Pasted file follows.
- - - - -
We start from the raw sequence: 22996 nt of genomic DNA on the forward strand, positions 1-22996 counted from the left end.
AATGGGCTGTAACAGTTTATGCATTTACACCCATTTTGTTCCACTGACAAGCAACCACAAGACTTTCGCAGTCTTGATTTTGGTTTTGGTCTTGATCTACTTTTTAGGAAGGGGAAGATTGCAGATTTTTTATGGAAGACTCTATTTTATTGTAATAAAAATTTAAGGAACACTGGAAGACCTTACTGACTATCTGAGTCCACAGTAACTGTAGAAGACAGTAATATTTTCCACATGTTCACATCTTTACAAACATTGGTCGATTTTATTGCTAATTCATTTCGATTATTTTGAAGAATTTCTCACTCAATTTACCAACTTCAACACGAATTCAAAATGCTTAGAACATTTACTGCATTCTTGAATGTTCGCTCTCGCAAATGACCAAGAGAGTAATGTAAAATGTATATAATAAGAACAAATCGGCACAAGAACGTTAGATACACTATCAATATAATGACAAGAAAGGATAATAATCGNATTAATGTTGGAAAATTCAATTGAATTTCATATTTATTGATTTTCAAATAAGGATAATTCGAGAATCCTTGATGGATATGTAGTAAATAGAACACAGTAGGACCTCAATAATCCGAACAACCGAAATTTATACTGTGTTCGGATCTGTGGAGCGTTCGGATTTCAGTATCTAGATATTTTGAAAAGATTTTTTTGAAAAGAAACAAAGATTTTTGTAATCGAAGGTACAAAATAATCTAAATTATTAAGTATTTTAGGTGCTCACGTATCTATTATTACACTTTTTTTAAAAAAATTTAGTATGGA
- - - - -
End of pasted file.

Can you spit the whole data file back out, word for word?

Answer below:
We start from the raw sequence: 22996 nt of genomic DNA on the forward strand, positions 1-22996 counted from the left end.
AATGGGCTGTAACAGTTTATGCATTTACACCCATTTTGTTCCACTGACAAGCAACCACAAGACTTTCGCAGTCTTGATTTTGGTTTTGGTCTTGATCTACTTTTTAGGAAGGGGAAGATTGCAGATTTTTTATGGAAGACTCTATTTTATTGTAATAAAAATTTAAGGAACACTGGAAGACCTTACTGACTATCTGAGTCCACAGTAACTGTAGAAGACAGTAATATTTTCCACATGTTCACATCTTTACAAACATTGGTCGATTTTATTGCTAATTCATTTCGATTATTTTGAAGAATTTCTCACTCAATTTACCAACTTCAACACGAATTCAAAATGCTTAGAACATTTACTGCATTCTTGAATGTTCGCTCTCGCAAATGACCAAGAGAGTAATGTAAAATGTATATAATAAGAACAAATCGGCACAAGAACGTTAGATACACTATCAATATAATGACAAGAAAGGATAATAATCGNATTAATGTTGGAAAATTCAATTGAATTTCATATTTATTGATTTTCAAATAAGGATAATTCGAGAATCCTTGATGGATATGTAGTAAATAGAACACAGTAGGACCTCAATAATCCGAACAACCGAAATTTATACTGTGTTCGGATCTGTGGAGCGTTCGGATTTCAGTATCTAGATATTTTGAAAAGATTTTTTTGAAAAGAAACAAAGATTTTTGTAATCGAAGGTACAAAATAATCTAAATTATTAAGTATTTTAGGTGCTCACGTATCTATTATTACACTTTTTTTAAAAAAATTTAGTATGGA